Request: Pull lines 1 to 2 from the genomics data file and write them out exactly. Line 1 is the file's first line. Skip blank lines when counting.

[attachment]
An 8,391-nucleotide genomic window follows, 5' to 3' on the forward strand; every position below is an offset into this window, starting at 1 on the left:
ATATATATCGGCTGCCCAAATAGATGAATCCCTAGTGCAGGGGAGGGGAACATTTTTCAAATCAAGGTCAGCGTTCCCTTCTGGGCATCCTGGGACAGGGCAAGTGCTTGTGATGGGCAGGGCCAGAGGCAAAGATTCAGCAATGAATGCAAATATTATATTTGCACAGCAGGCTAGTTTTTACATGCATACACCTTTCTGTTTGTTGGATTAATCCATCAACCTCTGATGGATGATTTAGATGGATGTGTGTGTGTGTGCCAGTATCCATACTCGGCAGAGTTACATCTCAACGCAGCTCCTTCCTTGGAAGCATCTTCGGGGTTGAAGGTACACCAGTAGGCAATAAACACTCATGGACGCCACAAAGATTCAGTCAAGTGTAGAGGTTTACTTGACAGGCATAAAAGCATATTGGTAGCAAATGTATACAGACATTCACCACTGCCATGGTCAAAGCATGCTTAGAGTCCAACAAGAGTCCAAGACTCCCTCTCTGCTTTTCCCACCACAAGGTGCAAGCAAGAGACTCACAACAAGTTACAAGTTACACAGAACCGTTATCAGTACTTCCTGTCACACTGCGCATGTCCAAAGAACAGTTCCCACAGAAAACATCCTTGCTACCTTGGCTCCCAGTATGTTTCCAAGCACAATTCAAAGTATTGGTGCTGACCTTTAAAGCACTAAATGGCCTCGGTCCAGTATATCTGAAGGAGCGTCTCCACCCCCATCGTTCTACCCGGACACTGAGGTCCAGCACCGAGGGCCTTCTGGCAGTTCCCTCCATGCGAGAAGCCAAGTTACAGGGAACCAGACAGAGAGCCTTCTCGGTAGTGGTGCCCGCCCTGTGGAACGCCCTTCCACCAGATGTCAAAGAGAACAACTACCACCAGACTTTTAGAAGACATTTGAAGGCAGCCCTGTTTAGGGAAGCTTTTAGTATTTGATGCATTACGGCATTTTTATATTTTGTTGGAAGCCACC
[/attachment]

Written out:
An 8,391-nucleotide genomic window follows, 5' to 3' on the forward strand; every position below is an offset into this window, starting at 1 on the left:
ATATATATCGGCTGCCCAAATAGATGAATCCCTAGTGCAGGGGAGGGGAACATTTTTCAAATCAAGGTCAGCGTTCCCTTCTGGGCATCCTGGGACAGGGCAAGTGCTTGTGATGGGCAGGGCCAGAGGCAAAGATTCAGCAATGAATGCAAATATTATATTTGCACAGCAGGCTAGTTTTTACATGCATACACCTTTCTGTTTGTTGGATTAATCCATCAACCTCTGATGGATGATTTAGATGGATGTGTGTGTGTGTGCCAGTATCCATACTCGGCAGAGTTACATCTCAACGCAGCTCCTTCCTTGGAAGCATCTTCGGGGTTGAAGGTACACCAGTAGGCAATAAACACTCATGGACGCCACAAAGATTCAGTCAAGTGTAGAGGTTTACTTGACAGGCATAAAAGCATATTGGTAGCAAATGTATACAGACATTCACCACTGCCATGGTCAAAGCATGCTTAGAGTCCAACAAGAGTCCAAGACTCCCTCTCTGCTTTTCCCACCACAAGGTGCAAGCAAGAGACTCACAACAAGTTACAAGTTACACAGAACCGTTATCAGTACTTCCTGTCACACTGCGCATGTCCAAAGAACAGTTCCCACAGAAAACATCCTTGCTACCTTGGCTCCCAGTATGTTTCCAAGCACAATTCAAAGTATTGGTGCTGACCTTTAAAGCACTAAATGGCCTCGGTCCAGTATATCTGAAGGAGCGTCTCCACCCCCATCGTTCTACCCGGACACTGAGGTCCAGCACCGAGGGCCTTCTGGCAGTTCCCTCCATGCGAGAAGCCAAGTTACAGGGAACCAGACAGAGAGCCTTCTCGGTAGTGGTGCCCGCCCTGTGGAACGCCCTTCCACCAGATGTCAAAGAGAACAACTACCACCAGACTTTTAGAAGACATTTGAAGGCAGCCCTGTTTAGGGAAGCTTTTAGTATTTGATGCATTACGGCATTTTTATATTTTGTTGGAAGCCACC